A study will determine if downtown Ridgefield’s less developed neighbor, Branchville, has the potential to leverage its train station and become a vibrant transit-oriented development.
Located about a mile from the center of Ridgefield, bordering Wilton and Redding, Branchville has a train station with infrequent service on Metro-North’s Danbury line and a strip of retail on either side of busy Route 7.
With a $256,000 state grant in hand, the town is a few months into a study of its train line, infrastructure and needs.
While train stations were the hub of activity a hundred years ago, many of these types of towns in the state need to be revamped, said Jonathan Chew, senior project manager for the Western Connecticut Council of Governments, which is conducting the study.
“What’s around railroad stations hasn’t really been thought through terribly well in the past decades in terms of its ability to make use of the railroad station,” Chew said of Branchville.
A push from the Legislature is making towns take another look at their transit-oriented areas and build up healthier economies around the train station, Chew said.
Hartford-based Fitzgerald and Halliday Inc. is the consultant for Branchville’s study. The firm released a survey to residents last month to gage what they want out of the town, Francisco Gomes, a project manager for the firm, said. The former mill town’s development has been somewhat haphazard and there are vacant storefronts, he said. Last week, the firm held the first charettes, or planning workshops, with the public.
Gomes said the firm has worked on the four corners development in Brookfield and was part of the team in the South Norwalk station, where they worked on urban design improvements, some of which are being implemented. He said that area is complementary to Branchville.
Gomes said, lately, Fitzgerald and Halliday has been busier with transit-oriented development, seeing more projects being solicited.
He said his firm’s goal is to help towns figure out how to become livable, pedestrian-and-bike-friendly communities with access to nature, recreation and retail. The teams make recommendations, but plans can take time to pan out.
Gomes predicts Branchville’s study will take about another year and a half.
Gomes said he is working with a comprehensive team that includes the first selectmen of Ridgefield, Redding and Wilton, private property owners, residents, business owners, town engineers and planners.
The agencies are working with the Department of Transportation to see if the line can increase service and electrify the rail line, but that would be in the future, Gomes said. Now the train sees about 145 customers board the Branchville train each day, according to Aaron Donovan, a spokesman for the Metropolitan Transportation Authority. The town is planning in anticipation of better service, Gomes said.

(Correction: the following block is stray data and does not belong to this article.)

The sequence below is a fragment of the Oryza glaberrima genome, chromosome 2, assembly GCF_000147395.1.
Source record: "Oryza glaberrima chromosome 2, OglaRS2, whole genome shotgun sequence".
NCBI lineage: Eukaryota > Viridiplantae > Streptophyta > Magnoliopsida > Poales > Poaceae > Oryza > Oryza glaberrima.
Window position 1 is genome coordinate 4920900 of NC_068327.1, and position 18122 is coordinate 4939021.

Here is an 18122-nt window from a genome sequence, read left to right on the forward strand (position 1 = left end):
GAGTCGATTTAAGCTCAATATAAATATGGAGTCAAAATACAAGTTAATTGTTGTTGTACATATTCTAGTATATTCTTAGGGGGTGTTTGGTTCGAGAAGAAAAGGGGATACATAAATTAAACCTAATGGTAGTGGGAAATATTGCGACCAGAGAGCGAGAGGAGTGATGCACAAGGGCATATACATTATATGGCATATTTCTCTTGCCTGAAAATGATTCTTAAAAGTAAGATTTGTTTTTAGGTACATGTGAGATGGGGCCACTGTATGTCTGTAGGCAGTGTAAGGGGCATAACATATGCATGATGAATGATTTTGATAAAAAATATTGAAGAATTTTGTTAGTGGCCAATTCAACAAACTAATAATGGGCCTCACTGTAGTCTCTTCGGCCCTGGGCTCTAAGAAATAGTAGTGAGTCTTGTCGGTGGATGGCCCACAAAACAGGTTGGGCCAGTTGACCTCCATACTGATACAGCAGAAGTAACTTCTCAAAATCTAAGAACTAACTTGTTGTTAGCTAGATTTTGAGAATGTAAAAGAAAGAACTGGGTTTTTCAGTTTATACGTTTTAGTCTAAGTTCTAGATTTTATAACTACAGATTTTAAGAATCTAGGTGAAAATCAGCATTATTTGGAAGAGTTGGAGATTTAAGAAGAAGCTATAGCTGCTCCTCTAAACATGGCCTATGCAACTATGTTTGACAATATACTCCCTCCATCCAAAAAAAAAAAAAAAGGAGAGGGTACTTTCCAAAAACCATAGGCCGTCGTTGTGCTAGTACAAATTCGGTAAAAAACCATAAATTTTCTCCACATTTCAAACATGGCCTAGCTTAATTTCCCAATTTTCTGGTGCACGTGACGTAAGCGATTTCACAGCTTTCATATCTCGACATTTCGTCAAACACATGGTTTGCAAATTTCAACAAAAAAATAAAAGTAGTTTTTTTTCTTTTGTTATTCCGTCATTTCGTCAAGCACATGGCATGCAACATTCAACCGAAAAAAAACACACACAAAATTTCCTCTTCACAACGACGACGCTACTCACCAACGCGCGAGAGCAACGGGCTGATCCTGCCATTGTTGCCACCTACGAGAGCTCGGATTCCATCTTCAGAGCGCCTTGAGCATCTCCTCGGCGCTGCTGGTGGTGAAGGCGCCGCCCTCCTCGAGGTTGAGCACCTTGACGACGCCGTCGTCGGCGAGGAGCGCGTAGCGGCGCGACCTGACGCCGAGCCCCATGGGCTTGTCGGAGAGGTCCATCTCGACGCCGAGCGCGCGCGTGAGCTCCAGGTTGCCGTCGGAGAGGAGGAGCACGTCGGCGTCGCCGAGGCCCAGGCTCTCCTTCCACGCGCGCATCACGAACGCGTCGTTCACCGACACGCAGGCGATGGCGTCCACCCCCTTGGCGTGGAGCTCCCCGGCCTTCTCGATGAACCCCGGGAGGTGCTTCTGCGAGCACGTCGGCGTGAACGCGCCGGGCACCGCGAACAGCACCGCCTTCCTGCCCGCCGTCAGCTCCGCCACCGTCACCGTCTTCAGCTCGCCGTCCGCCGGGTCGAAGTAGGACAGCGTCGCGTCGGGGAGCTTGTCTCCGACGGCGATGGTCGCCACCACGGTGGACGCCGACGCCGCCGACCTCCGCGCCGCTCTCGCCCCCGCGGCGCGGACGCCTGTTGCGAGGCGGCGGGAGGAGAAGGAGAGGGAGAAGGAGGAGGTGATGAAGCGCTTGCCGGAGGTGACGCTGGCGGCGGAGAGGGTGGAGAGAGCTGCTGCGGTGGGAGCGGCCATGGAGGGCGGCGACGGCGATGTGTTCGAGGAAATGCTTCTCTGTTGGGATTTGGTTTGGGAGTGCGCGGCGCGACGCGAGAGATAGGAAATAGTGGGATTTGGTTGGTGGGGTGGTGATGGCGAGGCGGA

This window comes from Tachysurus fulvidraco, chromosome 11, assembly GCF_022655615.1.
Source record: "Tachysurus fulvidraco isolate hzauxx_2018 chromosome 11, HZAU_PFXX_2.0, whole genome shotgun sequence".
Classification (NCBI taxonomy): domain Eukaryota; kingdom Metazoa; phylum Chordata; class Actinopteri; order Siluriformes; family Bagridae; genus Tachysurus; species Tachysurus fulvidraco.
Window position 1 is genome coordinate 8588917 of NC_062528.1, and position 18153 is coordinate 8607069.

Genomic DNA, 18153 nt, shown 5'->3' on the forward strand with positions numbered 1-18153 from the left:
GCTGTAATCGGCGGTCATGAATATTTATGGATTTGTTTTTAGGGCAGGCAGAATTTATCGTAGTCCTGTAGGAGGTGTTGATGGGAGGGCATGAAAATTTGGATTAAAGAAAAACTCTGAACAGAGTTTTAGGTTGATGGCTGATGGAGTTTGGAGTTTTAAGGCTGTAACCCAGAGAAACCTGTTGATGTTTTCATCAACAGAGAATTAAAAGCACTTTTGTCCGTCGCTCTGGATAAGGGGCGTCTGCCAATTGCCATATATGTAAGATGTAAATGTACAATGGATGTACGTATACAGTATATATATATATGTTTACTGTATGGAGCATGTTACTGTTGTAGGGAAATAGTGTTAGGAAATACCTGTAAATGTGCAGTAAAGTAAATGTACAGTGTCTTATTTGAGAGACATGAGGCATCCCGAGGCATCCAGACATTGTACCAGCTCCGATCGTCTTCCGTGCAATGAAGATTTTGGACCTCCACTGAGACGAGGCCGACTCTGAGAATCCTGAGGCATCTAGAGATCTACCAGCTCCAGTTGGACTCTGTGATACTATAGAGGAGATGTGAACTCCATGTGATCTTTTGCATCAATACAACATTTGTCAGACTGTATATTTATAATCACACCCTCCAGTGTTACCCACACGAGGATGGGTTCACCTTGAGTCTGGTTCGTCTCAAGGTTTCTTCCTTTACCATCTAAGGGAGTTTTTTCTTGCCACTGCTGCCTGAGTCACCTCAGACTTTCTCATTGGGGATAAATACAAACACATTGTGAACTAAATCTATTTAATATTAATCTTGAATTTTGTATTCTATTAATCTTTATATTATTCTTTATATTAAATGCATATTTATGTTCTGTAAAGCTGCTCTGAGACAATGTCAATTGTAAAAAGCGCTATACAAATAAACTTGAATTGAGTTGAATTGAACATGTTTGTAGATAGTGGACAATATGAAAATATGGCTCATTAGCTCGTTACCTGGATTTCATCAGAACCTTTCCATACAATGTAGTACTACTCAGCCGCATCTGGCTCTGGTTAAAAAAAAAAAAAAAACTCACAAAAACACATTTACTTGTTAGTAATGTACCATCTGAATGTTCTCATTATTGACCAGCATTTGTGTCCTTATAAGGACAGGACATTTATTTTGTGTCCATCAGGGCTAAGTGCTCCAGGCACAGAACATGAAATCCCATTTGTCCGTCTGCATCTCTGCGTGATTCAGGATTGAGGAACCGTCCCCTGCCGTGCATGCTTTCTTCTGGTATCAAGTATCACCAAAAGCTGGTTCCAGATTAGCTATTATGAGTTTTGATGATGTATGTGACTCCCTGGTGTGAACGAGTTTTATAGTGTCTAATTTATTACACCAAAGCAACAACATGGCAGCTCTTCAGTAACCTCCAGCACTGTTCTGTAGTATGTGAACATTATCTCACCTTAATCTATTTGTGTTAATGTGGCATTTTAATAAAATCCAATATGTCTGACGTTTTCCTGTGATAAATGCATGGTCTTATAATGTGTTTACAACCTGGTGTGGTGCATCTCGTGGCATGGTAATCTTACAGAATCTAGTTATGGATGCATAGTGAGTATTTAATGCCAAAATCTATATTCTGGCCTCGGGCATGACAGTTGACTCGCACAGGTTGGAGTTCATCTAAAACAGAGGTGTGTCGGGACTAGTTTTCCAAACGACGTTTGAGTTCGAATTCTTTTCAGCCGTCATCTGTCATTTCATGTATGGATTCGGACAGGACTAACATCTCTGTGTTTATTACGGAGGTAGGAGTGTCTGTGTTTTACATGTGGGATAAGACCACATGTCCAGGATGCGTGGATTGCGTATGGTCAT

“The region wants to plan for a village center that’s a little more robust and a little more active than would be there and afford opportunities to people interested in living and working in the area if and when service enhances,” he said.
Lars Anderson, operations manager of the Little Pubs, which has had a location on Route 7 in Branchville since 2009, said the train service is unreliable. His employees that use it often are late because the train does not come, or they end up taking a bus. The train station parking lot is never full, he said.
Anderson is skeptical about plans to develop the town. There is not much foot traffic now because cars speed by on Route 7, he said, and there are no sidewalks. A few of the retail locations have been vacant for months or are revolving doors. He foresees it being difficult to transform the town,
“I think it’s a long shot,” Anderson said.
Still, he said he thinks it’s great the town is interested in making Branchville a destination and he would welcome new, neighboring businesses that would help Little Pub during lunch hour. The location has worked out so far for Little Pub because the authentic British-style restaurant with a phone booth out front is a destination, drawing people from Redding, Weston, Wilton, Danbury and Pound Ridge, New York.
Laura Ancona, co-owner, with husband Joe Ancona, of Tusk & Cup Fine Coffee down the street from the pub, said improving the train service is key.
“If they could solve that problem, I think that would be a game-changer for our town,” Ancona said.
Joe Anocna’s family has been in Branchville for about a century, Laura Ancona said. While there has been a lot of change, like the recent addition of a CVS, she said now the town is ripe for more development and improvement, it just has to be done right. Mixed-use buildings would be viable, she said.
Anderson said it seems the town wants to make Branchville the new center of Ridgefield, which could prove to be impossible. But Gomes said his firm is not interested in turning Branchville into a competitive or alternative district to Ridgefield’s downtown. It would have services Branchville residents need in town — for which they would not have to travel to the center of Ridgefield — that would also serve train commuters.
To Laura Ancona, it’s time to give Branchville some attention.
“Branchville’s been the stepchild of Ridgefield’s Main Street,” she said.
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